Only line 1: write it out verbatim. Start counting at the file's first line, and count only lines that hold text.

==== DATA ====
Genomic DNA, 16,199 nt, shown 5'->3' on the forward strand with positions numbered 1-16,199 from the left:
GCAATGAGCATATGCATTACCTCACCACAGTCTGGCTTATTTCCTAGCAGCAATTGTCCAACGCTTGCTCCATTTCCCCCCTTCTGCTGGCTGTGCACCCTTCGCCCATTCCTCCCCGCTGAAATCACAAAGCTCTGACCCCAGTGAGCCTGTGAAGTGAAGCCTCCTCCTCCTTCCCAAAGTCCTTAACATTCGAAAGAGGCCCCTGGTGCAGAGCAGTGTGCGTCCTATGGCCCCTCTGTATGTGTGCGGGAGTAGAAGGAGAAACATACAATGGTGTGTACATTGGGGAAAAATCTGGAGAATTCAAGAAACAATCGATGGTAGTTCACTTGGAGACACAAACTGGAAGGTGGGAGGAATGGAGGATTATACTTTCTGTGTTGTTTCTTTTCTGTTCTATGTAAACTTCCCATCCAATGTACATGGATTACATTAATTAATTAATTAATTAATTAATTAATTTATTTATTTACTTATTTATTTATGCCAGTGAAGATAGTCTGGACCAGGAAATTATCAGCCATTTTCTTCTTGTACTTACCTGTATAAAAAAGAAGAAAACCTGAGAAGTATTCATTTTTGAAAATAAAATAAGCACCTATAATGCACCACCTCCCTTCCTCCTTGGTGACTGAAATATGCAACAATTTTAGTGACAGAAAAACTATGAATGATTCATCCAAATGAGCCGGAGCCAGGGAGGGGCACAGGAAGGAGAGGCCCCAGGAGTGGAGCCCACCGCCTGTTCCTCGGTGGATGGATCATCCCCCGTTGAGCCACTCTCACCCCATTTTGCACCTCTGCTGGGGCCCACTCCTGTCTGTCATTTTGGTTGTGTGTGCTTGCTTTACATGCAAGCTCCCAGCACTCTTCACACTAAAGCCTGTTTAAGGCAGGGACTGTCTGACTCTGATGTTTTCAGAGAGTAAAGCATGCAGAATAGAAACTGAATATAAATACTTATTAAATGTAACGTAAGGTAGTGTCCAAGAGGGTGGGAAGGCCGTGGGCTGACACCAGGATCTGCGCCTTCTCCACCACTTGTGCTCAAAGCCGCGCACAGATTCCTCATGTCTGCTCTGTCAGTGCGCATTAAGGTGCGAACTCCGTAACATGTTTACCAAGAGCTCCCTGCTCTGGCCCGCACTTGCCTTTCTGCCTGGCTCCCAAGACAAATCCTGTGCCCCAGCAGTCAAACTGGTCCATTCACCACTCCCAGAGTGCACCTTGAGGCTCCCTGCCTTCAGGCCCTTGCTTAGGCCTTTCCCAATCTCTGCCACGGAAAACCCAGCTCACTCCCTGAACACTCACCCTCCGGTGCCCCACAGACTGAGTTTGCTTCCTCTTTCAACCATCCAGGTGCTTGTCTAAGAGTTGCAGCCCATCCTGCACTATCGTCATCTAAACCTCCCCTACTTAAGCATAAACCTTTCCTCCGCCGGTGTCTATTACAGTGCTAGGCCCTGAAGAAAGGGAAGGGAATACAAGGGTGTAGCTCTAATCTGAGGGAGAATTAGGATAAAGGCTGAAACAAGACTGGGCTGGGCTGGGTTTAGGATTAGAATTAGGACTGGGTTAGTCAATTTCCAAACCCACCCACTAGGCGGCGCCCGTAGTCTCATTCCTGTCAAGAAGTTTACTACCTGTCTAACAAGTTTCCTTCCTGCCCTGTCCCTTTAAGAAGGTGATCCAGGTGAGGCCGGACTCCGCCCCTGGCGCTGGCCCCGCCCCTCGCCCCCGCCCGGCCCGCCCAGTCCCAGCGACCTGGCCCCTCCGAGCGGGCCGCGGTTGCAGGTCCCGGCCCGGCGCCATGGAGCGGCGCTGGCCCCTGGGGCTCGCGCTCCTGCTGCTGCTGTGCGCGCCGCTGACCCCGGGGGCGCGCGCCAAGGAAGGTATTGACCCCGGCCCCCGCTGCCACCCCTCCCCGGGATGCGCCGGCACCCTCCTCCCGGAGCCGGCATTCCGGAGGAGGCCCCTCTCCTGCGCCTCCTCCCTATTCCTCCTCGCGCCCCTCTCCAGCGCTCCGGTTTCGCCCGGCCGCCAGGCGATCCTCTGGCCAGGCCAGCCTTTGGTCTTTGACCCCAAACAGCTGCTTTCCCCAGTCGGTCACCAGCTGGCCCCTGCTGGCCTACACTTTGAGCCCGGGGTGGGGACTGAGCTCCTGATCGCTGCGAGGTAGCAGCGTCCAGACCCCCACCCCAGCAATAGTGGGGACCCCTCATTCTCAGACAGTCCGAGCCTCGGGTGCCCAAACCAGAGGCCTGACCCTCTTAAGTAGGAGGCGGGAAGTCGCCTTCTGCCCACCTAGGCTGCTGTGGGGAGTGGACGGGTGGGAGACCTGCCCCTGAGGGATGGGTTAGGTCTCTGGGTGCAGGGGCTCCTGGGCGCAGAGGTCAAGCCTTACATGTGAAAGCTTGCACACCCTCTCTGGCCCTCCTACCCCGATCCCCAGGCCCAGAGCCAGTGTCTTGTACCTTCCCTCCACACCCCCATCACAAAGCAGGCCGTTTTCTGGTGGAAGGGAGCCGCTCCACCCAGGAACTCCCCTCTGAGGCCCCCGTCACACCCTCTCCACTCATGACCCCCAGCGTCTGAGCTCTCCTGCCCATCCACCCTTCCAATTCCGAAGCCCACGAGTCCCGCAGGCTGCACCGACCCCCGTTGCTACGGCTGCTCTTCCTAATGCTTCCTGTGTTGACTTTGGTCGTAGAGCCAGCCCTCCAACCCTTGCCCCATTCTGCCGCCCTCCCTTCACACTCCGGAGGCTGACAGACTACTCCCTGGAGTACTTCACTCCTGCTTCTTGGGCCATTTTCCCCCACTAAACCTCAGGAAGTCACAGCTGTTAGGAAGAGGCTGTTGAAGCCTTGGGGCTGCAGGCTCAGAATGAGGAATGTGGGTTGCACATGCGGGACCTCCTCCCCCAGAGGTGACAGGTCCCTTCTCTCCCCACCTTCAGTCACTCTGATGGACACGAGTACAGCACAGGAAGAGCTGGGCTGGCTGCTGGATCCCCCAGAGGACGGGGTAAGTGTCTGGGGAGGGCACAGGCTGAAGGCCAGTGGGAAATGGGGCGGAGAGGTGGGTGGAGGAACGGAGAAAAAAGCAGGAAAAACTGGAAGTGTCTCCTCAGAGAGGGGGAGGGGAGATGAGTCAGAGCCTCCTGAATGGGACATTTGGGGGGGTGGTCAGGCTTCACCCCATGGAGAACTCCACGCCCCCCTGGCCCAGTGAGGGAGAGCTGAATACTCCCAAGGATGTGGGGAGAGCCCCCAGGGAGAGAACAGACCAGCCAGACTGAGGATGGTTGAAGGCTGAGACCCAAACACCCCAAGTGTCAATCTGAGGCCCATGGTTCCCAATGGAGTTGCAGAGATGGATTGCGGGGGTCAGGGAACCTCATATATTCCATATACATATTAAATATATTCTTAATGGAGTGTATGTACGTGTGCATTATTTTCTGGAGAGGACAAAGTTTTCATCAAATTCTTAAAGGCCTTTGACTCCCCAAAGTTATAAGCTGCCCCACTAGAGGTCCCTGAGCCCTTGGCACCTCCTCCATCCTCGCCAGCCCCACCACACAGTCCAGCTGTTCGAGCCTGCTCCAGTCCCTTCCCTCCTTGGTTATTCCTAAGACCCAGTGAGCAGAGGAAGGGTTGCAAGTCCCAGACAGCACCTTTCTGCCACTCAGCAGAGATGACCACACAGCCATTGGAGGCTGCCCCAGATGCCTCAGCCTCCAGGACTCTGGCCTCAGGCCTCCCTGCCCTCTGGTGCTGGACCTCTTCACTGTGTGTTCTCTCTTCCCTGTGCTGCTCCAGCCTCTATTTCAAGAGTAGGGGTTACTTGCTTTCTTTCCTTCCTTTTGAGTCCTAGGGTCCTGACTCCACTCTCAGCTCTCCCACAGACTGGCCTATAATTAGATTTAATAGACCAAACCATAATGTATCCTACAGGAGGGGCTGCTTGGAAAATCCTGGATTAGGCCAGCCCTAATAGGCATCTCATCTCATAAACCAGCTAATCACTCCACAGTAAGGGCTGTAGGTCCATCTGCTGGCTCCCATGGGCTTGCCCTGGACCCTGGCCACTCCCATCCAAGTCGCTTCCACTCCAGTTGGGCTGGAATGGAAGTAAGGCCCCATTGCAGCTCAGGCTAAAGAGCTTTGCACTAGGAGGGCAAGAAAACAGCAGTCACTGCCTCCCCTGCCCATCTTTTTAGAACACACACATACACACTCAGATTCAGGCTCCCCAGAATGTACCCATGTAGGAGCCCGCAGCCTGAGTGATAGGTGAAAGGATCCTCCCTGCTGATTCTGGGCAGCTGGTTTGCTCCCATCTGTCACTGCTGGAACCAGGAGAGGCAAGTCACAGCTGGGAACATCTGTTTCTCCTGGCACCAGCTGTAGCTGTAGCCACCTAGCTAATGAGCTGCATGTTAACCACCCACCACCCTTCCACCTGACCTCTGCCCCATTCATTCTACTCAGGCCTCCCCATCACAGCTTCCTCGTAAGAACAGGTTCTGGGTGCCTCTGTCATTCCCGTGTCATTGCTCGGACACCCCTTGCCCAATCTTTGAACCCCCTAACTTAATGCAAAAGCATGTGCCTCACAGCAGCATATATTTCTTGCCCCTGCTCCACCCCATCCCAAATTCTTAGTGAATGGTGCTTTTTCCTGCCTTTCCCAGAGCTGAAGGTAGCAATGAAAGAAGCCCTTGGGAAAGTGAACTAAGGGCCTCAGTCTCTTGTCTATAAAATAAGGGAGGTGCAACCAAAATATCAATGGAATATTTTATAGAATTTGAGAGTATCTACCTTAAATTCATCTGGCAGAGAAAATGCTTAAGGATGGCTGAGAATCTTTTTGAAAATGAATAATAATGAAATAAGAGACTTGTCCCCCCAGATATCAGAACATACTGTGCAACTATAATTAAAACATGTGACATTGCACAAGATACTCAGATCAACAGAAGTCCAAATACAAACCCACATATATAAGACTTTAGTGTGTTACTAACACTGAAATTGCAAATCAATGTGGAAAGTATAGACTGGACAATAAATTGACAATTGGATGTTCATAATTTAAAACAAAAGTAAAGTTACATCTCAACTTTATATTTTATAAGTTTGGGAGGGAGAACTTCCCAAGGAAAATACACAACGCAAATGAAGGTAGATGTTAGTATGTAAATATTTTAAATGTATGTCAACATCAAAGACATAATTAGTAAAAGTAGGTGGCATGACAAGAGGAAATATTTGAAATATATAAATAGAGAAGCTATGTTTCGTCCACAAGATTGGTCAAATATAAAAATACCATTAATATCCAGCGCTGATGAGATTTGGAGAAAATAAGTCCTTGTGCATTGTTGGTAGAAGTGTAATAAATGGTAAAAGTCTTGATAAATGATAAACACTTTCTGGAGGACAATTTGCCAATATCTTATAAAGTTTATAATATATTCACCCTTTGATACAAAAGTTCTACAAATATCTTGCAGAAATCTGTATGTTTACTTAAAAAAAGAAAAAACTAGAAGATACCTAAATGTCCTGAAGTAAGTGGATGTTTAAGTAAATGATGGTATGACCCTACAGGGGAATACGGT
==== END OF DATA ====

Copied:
Genomic DNA, 16,199 nt, shown 5'->3' on the forward strand with positions numbered 1-16,199 from the left: